Moving Opportunity Cost Calculator

  If there’s one thing that is consistent across human nature, it’s that people love saving money. If we can DIY-it, we will. Moving is no exception.’ In attempting to “hack” moving, we cram the family Subaru so full of boxes that we can’t see out the windows and still don’t have room for everything. […]


If there’s one thing that is consistent across human nature, it’s that people love saving money. If we can DIY-it, we will. Moving is no exception.’

In attempting to “hack” moving, we cram the family Subaru so full of boxes that we can’t see out the windows and still don’t have room for everything. We hold moving “parties” where we bribe friends with soggy pizza and watery beer into helping us pack up our most precious belongings before high tailing it out of town.

If only there were an easier way… like if we could pay someone else to do that work for us… oh wait, there’s an entire industry built around helping people move!

So why doesn’t everyone hire a moving company any time they relocate? Well, if you’re like most people, it’s probably because you think you can’t afford to. But, also like most people, you’re likely forgetting to factor in some sneaky costs that go into a DIY move.

These include factors like lost wages, vacation time, and sanity and are what economists call opportunity costs – the loss of potential gains from choosing one alternative over another. By the time you start considering the opportunity costs of moving yourself versus the gains from hiring out that work, a full-service move starts looking more and more affordable.


Full-service versus self-service moving

Just over one third of people choose to hire professional movers, a category which includes full-service moving companies, freight companies, and container moving companies. That means that most people opt to move themselves – either by renting a moving truck (45%) or using their own equipment (22%).

One of the biggest reasons that people go the DIY route is because they assume using a full-service company would be too expensive. And it is true that such all-inclusive services can come at a premium. But what many people don’t realize is that full-service moving may not be as expensive compared to DIY moving as it sounds. Before we get into the reasons why this is the case, let’s first take a moment to understand exactly what we mean by full-service as well as some of the pros and cons.

As the name implies, a full-service moving company handles the entire move, from packing and loading your belongings to transporting them and unloading them at your new home. Because the movers manage every aspect for you, it’s relatively convenient and stress-free. And because you have a team of professional movers working for you, it’s also the fastest, most efficient way to get your things from point A to point B.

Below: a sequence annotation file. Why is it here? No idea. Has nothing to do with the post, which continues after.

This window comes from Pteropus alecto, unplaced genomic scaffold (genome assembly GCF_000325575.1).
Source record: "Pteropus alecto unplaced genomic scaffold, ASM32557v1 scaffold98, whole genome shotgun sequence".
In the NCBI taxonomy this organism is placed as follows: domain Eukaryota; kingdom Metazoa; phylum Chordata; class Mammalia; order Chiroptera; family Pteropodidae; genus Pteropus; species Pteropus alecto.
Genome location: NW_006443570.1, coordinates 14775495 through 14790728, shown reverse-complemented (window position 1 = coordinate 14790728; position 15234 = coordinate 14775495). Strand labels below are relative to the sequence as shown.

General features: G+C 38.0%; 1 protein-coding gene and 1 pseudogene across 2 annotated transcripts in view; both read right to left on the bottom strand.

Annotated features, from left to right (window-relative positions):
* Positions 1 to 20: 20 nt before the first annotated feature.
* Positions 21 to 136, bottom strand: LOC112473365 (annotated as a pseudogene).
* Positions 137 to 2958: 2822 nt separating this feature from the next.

On the flip side, a big downside of moving yourself is the amount of time and effort that goes into it. Because it’s just you – and maybe a couple of those friends you’ve bribed – doing all the heavy lifting, it’s going to take more time and put more strain on you, both mentally and physically. In other words, it’ll take longer, be more stressful, and potentially lead to a pulled back.

But on the plus side, you’ll be able to skip the gym and save more money than you would using a full-service moving company.

Or will you?

To understand the true price of a DIY move, we need to look closely at some of the hidden costs that make renting a truck or using your own transport not quite the budget-friendly option you’d imagine.

Trade offs: Opportunity costs of the DIY


One of the biggest hidden disadvantages to a DIY move is loss of income from not working. If you’re taking time off of work to pack up and move, that’s time you’re not spending earning money.

To get a more realistic sense of the true monetary cost of missed work, take your hourly wage and multiply that by the number of hours you anticipate needing to pack, load, transport, and unload all of your stuff. Then compare that to what the professionals are charging, keeping in mind that local moving companies charge anywhere from $65 to $250 per hour.

It gets a bit trickier when looking at rates for a long-distance move, as those are determined by the weight of your household goods and the distance being traveled. The approximate cost of moving a house long distance can range from $920 up to $15,000+ depending on the size and mileage.

If your opportunity cost of lost wages is significantly lower than what you’d be paying the professionals, a DIY move might be a more cost-effective option.

But that’s only part of the equation.

Loss of vacation time

Let’s say that to avoid the whole problem of lost wages, you opt to use vacation time to complete your move. Whether you’re using paid time off or taking advantage of a holiday, there’s still an opportunity cost. The PTO that you’re using to move is time off that can’t be put towards an actual vacation.